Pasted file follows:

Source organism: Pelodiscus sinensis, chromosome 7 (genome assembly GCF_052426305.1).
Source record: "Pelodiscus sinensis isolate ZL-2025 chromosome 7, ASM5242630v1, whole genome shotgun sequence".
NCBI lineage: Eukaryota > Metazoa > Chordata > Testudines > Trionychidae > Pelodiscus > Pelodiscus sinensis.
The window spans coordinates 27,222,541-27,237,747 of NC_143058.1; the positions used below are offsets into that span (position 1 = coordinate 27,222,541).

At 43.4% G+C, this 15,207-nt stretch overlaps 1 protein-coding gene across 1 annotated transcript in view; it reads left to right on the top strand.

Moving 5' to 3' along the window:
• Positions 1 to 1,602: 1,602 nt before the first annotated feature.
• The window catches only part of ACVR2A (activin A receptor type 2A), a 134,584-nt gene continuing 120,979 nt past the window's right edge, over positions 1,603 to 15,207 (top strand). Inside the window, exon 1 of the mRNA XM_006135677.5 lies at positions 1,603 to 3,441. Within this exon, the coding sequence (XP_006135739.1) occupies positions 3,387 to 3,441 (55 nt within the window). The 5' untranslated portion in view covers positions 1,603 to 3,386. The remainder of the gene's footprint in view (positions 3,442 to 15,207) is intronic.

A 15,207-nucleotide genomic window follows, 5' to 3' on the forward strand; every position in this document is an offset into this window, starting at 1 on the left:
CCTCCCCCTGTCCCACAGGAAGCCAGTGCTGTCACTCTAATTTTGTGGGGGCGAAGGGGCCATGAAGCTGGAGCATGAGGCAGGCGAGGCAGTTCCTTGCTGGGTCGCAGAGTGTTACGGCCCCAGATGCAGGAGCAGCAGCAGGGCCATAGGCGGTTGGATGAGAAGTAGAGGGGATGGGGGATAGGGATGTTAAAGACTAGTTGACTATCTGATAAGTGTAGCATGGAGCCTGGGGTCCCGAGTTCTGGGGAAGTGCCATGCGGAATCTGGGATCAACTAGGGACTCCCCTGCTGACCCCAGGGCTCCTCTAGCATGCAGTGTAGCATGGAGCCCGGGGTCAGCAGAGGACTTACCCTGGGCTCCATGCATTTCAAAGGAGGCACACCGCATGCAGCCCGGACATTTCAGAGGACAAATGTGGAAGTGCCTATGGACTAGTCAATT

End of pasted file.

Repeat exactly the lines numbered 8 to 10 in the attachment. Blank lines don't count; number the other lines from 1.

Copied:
• The window catches only part of ACVR2A (activin A receptor type 2A), a 134,584-nt gene continuing 120,979 nt past the window's right edge, over positions 1,603 to 15,207 (top strand). Inside the window, exon 1 of the mRNA XM_006135677.5 lies at positions 1,603 to 3,441. Within this exon, the coding sequence (XP_006135739.1) occupies positions 3,387 to 3,441 (55 nt within the window). The 5' untranslated portion in view covers positions 1,603 to 3,386. The remainder of the gene's footprint in view (positions 3,442 to 15,207) is intronic.

A 15,207-nucleotide genomic window follows, 5' to 3' on the forward strand; every position in this document is an offset into this window, starting at 1 on the left:
CCTCCCCCTGTCCCACAGGAAGCCAGTGCTGTCACTCTAATTTTGTGGGGGCGAAGGGGCCATGAAGCTGGAGCATGAGGCAGGCGAGGCAGTTCCTTGCTGGGTCGCAGAGTGTTACGGCCCCAGATGCAGGAGCAGCAGCAGGGCCATAGGCGGTTGGATGAGAAGTAGAGGGGATGGGGGATAGGGATGTTAAAGACTAGTTGACTATCTGATAAGTGTAGCATGGAGCCTGGGGTCCCGAGTTCTGGGGAAGTGCCATGCGGAATCTGGGATCAACTAGGGACTCCCCTGCTGACCCCAGGGCTCCTCTAGCATGCAGTGTAGCATGGAGCCCGGGGTCAGCAGAGGACTTACCCTGGGCTCCATGCATTTCAAAGGAGGCACACCGCATGCAGCCCGGACATTTCAGAGGACAAATGTGGAAGTGCCTATGGACTAGTCAATT